In an era when each new tragedy appears on our Facebook feeds and smartphone screens within minutes, with donating to the victims as simple as texting a five-digit number, compassion fatigue is quick to set in. The caring public, genuinely interested in helping, faces a rush of ever-changing news — hurricanes and tsunamis, chemical plant disasters, refugee crises, and on and on. It is therefore understandable that ongoing crises like homelessness and hunger may slip off the radar.
But Americans are still concerned about homelessness. A Gallup poll from March of this year found that 43% of us “personally worry about” homelessness and hunger a “great deal,” and 32% a “fair amount.” That’s a full 75% of the public. Just 25% of respondents said they worry about these issues “a little” or “not at all.”
This concern persists even with the budget deficit and the sequester at the top of Washington’s agenda. A Hart Research Associates poll this spring on behalf of the Food Research and Action Center found major resistance to cuts to the Supplemental Nutrition Assistance Program. Seven out of 10 respondents said cutting SNAP is the wrong way to reduce the deficit.
Some of this concern may be because homelessness is closer to the average American than often thought. A 2011 poll found that one in four Americans personally know someone who is homeless, with 35% of African-Americans and 32% of respondents between the ages of 18-29 having a homeless acquaintance.
In a statewide poll in Michigan in 2010, 47% of respondents said “homelessness and the risk of homelessness is a serious problem in my community,” and 71% said “being homeless or at risk of becoming homeless could happen to anyone.” In a survey conducted in central Florida a year earlier, 55% of respondents said homelessness was a “major problem.”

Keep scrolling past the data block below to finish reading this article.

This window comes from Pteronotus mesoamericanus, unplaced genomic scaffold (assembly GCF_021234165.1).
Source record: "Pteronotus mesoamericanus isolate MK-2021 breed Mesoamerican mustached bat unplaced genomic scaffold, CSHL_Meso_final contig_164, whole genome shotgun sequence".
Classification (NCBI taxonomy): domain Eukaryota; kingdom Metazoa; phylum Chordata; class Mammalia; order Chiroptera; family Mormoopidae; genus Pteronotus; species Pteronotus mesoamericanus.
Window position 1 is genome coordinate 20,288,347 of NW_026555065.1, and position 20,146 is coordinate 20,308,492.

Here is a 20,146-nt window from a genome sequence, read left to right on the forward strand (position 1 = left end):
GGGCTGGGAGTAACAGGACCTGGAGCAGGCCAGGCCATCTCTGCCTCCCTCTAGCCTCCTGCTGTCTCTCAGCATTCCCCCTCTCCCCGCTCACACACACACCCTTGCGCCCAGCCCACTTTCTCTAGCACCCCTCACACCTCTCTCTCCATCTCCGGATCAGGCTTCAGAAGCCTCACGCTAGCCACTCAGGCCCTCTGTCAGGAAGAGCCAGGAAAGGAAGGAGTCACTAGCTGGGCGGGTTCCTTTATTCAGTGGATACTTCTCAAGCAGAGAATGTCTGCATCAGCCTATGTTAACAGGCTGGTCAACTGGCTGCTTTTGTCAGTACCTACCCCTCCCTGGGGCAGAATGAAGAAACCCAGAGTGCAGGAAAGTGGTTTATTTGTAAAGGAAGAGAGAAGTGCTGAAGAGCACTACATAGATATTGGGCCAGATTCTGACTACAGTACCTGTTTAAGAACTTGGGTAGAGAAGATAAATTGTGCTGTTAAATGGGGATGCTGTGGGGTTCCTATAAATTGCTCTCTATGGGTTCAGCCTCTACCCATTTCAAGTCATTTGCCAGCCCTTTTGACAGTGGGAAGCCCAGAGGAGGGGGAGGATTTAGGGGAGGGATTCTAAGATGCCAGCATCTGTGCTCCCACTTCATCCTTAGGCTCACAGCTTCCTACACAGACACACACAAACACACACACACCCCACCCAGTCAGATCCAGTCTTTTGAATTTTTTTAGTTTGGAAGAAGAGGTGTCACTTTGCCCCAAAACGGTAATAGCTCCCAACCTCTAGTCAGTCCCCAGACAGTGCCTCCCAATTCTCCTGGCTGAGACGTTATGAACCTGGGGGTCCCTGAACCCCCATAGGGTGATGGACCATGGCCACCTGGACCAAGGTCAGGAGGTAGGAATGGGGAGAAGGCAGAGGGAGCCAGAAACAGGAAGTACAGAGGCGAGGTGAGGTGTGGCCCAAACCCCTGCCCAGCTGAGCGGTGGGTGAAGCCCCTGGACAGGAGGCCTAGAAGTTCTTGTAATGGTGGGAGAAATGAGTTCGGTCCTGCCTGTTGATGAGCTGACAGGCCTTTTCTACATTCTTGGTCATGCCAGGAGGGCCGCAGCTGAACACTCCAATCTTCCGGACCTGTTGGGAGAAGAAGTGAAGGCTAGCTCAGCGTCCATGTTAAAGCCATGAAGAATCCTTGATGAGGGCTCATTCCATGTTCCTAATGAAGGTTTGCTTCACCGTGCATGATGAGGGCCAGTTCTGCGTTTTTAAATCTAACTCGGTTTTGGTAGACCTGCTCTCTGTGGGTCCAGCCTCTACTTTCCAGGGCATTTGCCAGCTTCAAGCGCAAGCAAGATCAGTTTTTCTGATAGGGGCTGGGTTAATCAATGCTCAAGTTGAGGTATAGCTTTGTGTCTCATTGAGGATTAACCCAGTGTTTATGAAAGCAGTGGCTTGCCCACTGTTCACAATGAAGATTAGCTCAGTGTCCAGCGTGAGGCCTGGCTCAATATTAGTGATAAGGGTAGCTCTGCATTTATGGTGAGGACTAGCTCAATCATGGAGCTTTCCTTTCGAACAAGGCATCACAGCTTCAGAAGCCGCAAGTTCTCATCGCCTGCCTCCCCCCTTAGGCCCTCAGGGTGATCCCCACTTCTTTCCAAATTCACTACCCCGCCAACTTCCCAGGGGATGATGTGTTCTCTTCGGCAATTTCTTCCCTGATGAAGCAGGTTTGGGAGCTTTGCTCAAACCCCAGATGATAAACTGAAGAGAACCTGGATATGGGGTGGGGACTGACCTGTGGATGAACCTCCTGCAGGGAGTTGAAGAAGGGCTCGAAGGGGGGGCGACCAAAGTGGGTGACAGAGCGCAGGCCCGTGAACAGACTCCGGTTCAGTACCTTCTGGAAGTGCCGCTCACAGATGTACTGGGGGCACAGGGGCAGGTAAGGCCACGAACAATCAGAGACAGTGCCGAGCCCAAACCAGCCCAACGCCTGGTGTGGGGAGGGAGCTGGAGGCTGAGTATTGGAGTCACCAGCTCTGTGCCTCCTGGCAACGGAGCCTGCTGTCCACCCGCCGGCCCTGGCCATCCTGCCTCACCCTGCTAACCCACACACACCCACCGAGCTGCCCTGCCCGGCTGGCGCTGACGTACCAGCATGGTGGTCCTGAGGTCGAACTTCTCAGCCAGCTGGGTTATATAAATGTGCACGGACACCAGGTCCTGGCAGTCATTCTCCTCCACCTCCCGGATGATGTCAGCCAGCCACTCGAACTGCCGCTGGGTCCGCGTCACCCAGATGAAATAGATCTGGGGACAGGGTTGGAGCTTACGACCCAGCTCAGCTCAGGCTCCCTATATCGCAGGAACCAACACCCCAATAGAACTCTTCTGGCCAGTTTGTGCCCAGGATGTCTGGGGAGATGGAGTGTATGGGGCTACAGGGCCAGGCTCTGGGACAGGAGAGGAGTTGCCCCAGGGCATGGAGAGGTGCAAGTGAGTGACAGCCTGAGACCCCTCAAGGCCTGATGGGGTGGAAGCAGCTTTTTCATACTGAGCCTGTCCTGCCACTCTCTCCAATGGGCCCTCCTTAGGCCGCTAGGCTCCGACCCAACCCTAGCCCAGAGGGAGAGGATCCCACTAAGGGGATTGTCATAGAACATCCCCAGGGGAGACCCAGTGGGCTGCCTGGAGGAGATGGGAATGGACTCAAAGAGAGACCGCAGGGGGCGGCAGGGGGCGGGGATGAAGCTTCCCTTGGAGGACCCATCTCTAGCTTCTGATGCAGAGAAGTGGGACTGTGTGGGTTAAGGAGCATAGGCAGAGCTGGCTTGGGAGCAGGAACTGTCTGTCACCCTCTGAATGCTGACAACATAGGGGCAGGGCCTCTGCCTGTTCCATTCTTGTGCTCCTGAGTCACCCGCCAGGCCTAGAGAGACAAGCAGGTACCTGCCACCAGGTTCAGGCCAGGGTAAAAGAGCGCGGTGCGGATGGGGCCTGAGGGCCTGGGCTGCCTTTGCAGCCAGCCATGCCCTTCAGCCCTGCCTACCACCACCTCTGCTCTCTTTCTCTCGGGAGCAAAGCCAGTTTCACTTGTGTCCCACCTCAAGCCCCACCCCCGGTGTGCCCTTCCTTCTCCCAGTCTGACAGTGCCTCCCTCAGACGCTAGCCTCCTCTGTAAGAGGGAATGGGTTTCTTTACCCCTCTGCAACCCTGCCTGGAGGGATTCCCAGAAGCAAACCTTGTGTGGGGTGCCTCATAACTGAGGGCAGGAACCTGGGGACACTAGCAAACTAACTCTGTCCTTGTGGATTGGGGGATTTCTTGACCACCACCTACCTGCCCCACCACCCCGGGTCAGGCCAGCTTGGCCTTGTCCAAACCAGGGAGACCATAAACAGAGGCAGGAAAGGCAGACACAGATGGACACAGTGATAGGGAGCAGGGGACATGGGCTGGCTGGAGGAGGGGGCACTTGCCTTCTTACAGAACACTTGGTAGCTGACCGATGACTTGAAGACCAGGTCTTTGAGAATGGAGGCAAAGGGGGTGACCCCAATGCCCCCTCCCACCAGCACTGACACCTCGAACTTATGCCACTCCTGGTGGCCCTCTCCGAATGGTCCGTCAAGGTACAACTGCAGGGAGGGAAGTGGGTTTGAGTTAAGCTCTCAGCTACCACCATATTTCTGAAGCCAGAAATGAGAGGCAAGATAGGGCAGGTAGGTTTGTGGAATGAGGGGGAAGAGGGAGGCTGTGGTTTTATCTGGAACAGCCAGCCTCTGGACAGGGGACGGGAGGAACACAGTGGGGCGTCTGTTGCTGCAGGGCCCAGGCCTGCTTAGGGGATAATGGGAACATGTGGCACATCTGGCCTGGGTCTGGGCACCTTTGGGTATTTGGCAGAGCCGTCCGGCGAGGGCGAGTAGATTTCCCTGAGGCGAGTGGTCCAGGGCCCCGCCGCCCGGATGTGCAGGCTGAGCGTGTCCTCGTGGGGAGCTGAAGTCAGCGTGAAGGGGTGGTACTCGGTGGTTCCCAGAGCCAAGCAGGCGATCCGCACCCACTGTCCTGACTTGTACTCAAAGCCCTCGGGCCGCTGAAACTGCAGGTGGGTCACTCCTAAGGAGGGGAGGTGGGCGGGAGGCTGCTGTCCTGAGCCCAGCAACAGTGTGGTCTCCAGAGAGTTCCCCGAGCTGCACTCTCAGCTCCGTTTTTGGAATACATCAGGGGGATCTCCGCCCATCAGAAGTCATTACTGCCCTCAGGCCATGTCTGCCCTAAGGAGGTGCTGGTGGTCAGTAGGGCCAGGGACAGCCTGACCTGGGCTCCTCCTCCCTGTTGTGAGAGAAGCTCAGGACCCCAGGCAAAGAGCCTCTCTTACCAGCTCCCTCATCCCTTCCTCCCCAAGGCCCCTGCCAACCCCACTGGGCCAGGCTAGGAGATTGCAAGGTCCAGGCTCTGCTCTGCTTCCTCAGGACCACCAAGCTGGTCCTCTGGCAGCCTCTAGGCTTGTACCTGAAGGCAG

That Florida poll says a lot about how we view the homeless. Clear majorities said most homeless people possess “good job skills” (59%) and that “it is hard for homeless people to be safe and free from harm” (79%). Tellingly, three out of five respondents said homeless people can generally not “be identified by appearance alone,” while four out of five said it was not true that “the homeless are more likely than others to commit violent crime” and that programs to aid the homeless “are too expensive.”
Paul Toro of Wayne State University told AlterNet that compassion fatigue about homelessness is largely limited to the media, which has lost interest in the homelessness crisis even though the public has not. But in a face-to-face encounter, things are still different. Paul Boden of the Western Regional Advocacy Project, who was homeless for several years, said, “The closer that poverty is to the face of people that aren’t in poverty, the uglier it is. And the unfortunate part is that often gets manifested as the person is ugly — not the poverty is ugly. And poverty is
ugly. It’s unpleasant. It doesn’t smell good.”